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Mindless curriculum

  • By: William H. Schubert
  • In: Encyclopedia of Curriculum Studies
  • Edited by: Craig Kridel
  • Subject:Cultural Studies (general), Curriculum & Content (general), Curriculum Studies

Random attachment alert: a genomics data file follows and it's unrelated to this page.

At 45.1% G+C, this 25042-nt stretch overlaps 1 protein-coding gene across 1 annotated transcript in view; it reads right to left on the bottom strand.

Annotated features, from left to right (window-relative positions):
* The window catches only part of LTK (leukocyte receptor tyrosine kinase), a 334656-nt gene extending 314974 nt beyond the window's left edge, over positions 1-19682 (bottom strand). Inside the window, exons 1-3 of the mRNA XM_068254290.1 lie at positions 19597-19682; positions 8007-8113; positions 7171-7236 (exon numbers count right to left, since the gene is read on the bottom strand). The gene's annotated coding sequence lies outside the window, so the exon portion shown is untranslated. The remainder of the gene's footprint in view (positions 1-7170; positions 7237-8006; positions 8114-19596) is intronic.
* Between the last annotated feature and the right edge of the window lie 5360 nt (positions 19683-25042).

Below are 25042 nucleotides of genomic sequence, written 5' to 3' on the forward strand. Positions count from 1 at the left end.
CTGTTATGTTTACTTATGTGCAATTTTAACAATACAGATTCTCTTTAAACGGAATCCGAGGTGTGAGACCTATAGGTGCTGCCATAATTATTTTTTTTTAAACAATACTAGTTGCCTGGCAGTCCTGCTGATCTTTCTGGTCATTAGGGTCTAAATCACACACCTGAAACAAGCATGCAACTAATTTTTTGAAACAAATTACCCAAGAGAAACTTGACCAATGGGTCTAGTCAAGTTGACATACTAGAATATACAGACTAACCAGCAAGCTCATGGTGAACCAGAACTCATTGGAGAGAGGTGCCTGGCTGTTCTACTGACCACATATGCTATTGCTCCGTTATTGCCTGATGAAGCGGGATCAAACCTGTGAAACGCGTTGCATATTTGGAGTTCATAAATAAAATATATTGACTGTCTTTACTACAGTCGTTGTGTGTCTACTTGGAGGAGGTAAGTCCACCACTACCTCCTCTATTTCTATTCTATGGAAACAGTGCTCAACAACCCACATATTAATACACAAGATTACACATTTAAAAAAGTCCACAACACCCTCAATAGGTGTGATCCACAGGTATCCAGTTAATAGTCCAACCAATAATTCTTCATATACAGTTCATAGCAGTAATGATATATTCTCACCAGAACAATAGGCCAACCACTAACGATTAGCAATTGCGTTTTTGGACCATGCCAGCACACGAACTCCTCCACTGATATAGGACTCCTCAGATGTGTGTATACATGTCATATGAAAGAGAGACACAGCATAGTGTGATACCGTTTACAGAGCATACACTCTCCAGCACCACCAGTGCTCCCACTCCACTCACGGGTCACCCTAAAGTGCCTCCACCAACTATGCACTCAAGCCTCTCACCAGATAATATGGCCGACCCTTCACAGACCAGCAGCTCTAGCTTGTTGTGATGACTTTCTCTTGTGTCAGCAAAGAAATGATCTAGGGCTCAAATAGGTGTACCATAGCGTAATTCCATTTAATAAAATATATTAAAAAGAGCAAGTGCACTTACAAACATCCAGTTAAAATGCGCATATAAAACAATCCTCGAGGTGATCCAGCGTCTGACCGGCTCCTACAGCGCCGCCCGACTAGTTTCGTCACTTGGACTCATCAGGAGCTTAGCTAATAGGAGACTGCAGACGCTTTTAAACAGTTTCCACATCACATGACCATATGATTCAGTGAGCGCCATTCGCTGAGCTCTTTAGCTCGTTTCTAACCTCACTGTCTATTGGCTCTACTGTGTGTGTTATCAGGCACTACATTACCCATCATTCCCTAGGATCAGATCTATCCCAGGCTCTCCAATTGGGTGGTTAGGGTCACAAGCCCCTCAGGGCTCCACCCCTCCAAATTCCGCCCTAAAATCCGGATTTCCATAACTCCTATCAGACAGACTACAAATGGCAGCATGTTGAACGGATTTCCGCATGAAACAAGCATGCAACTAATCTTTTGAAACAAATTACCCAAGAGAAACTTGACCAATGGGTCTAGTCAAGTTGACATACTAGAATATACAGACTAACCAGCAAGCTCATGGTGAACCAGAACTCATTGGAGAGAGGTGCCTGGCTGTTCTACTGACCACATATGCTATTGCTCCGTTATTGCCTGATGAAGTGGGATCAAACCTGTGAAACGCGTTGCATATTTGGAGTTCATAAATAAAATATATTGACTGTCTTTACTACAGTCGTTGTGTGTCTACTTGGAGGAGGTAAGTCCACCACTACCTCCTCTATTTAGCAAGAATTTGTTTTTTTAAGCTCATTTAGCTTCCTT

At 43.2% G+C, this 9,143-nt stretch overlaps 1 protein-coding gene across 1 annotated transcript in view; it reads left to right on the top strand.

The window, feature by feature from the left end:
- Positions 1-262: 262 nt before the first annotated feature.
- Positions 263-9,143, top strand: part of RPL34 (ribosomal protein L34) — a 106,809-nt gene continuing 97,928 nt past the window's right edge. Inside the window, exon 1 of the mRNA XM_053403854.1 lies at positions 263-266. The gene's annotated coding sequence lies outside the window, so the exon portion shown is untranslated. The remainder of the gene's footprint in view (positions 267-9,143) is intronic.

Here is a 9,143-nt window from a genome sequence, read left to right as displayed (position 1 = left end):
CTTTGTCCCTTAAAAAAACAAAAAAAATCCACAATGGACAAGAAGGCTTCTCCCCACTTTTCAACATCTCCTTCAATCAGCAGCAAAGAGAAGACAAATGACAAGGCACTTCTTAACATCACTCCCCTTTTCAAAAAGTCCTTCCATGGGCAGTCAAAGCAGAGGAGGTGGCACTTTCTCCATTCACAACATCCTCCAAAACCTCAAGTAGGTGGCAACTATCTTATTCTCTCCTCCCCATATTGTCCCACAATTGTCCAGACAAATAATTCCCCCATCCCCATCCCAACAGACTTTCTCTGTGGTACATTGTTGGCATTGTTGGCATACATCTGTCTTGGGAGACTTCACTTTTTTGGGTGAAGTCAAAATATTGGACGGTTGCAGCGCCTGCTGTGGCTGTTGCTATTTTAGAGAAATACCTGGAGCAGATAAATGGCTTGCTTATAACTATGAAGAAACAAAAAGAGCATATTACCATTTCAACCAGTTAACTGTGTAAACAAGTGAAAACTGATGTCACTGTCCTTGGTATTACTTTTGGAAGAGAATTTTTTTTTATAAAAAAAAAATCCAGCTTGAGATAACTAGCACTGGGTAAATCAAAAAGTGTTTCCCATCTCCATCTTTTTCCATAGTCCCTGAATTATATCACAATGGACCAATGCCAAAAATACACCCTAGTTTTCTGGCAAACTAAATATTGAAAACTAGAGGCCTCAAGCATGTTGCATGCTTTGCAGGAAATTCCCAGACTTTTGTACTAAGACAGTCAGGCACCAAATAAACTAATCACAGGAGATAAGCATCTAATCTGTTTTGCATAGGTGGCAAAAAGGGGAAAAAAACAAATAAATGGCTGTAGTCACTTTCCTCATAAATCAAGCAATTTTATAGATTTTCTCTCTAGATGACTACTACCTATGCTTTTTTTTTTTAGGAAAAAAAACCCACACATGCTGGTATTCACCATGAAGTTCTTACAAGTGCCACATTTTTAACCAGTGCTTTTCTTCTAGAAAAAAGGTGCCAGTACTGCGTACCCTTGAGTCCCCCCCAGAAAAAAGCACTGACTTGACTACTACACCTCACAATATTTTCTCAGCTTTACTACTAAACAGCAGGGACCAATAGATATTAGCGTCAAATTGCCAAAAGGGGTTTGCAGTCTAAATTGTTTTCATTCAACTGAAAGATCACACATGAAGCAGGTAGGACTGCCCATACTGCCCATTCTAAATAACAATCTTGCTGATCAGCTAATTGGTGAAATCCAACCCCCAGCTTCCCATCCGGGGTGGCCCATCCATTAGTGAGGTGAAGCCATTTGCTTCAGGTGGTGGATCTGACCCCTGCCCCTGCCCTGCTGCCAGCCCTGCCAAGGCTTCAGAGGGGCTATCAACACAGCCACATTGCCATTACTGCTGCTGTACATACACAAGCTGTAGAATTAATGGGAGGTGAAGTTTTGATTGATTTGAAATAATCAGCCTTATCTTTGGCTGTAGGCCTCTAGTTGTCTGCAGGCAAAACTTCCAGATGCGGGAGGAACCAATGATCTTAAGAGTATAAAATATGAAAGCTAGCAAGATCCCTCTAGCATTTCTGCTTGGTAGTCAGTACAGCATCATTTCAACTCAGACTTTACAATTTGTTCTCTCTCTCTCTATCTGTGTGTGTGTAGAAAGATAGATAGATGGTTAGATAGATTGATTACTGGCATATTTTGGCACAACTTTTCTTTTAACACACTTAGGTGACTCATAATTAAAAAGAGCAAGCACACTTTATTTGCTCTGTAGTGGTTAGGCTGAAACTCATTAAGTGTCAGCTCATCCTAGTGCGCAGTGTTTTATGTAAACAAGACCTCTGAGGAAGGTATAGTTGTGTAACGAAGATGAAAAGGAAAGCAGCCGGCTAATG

The term mindless curriculum in curriculum studies, refers to policy and practice that instantiates curriculum without careful, reflective study, thought, or anticipation of consequences. Mindless curriculum is often reactive vis-à-vis social, political, and economic pressures and sometimes refers to deskilling teachers of their thoughtful propensities by teacher proofing the curriculumthat is, by telling local educators rules to follow rather than enabling them to exercise intelligent judgment. Mindless curriculum is critiqued in a widely touted study of schooling in the late 1960s by Charles Silberman, published as Crisis in the Classroom in 1971. Similarly, one can find criticism of mindlessness in John Goodlad's A Study of Schooling. In the main volume published from it, Goodlad depicts the status of schooling in the late 1970s and early ...

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